Monica Trauzzi: And let's talk about that, because what is happening on the local level? What is the reaction from the people on the street, the general public, who have other issues to worry about besides building a green skyscraper? What is their reaction?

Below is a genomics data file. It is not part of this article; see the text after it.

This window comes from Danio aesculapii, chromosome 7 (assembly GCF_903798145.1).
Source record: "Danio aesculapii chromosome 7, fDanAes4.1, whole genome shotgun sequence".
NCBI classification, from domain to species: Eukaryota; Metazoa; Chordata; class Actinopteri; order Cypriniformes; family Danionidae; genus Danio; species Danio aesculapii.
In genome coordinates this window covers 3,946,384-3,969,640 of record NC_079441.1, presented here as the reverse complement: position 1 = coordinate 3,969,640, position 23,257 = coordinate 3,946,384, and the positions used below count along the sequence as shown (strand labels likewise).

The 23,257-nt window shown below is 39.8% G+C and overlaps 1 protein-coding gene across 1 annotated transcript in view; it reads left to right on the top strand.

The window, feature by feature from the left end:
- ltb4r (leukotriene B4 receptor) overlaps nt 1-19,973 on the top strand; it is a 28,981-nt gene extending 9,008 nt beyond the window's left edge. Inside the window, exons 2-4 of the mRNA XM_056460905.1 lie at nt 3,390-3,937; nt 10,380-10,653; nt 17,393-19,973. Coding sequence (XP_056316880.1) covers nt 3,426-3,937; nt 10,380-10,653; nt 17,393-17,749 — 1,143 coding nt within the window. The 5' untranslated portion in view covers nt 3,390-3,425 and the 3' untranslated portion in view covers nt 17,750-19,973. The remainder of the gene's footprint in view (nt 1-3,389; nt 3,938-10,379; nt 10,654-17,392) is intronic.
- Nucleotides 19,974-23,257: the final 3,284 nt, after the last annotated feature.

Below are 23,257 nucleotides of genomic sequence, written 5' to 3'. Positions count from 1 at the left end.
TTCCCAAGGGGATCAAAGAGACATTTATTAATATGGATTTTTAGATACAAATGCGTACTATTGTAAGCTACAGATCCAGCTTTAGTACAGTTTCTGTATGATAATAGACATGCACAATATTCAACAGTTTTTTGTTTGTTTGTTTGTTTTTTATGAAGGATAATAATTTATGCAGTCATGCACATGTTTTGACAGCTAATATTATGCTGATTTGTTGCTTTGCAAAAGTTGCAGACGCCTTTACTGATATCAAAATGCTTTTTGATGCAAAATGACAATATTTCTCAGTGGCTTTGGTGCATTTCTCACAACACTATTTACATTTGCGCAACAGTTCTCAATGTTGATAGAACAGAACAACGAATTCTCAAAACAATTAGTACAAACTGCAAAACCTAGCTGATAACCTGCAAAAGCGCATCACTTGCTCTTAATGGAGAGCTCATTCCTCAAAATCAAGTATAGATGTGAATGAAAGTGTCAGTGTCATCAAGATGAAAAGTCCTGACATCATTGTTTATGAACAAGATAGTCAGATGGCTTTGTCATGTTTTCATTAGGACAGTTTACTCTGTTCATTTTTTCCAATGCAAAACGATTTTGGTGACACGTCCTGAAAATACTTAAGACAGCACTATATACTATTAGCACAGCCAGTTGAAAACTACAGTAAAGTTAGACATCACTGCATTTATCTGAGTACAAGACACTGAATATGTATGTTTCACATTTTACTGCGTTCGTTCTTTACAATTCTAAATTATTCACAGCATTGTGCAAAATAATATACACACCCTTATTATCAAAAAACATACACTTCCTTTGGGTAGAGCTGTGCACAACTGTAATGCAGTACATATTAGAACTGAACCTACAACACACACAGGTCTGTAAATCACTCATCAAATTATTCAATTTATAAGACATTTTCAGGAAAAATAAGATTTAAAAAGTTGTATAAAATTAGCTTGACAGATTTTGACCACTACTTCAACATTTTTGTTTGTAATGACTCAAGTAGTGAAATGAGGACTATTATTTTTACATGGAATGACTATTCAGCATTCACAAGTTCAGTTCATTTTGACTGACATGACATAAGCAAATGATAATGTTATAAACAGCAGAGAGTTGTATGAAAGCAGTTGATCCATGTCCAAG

Caroline Harrison: Well, I've got two answers to that and the first is, with regards to the local government, what's happening at that level, and then what's happening at a general public level. And I think they're different. So, at a local government level first there's, you see, it's a difficult one to answer actually, because there's a mentality in a way about Chinese people that's very different to the way that we are. And I'm not an expert on it, but there's guanxi that has to be built, a sense of relationship. Particularly within local government level you really have to be answerable to the next person above you, so risks aren't taken very easily at the local level. But with this whole paradigm shift that people are talking about the central government has to set out a few new mandates. So every five years they have the five-year plan for that five years and the local governments have to meet certain requirements and that's how they further their careers. So they're all desperately trying to work out how to do this and one of the mandates that's been laid down is the 50 percent, every new building in China has to use 50 percent less energy than was used for a comparable building in 1989. And I think they've only got 2 1/2 years left now until the end of this five-year plan, current five-year plan, to actually achieve that. So they're all desperately trying to work out how do we do it? But at one level it's that they're not that open to rapid change because everything has to be done in the way that it's done, but they've got quite a challenge on their hands right now. The second answer, with regards to the general public, well, this is, again, an interesting one because the Chinese people, their whole culture is rooted in a sense of what is cyclical. There was a wonderful interview we had with the guy who was saying have you seen the traffic in Beijing? We're like, yes, we've seen the traffic in Beijing. Have you seen how, even when the traffic light goes red, nobody stops, they just keep moving with the flow? That's a very Chinese way. You keep moving with the flow. There's a pattern of behavior that you follow. And, basically, the idea of green is very much a sort of solution-oriented way of thinking and the Chinese people understand that everything has to feed back into itself. There has to be a solution to a problem. They know there's problems. There's enough media out there about it and some people are suffering from it, so they know there's problems, so they're very solution oriented. And I think it's a very logical people. It's a very logical thing to go green on a mass scale. It's just a question of whether it pays enough. You know, whether it works out financially.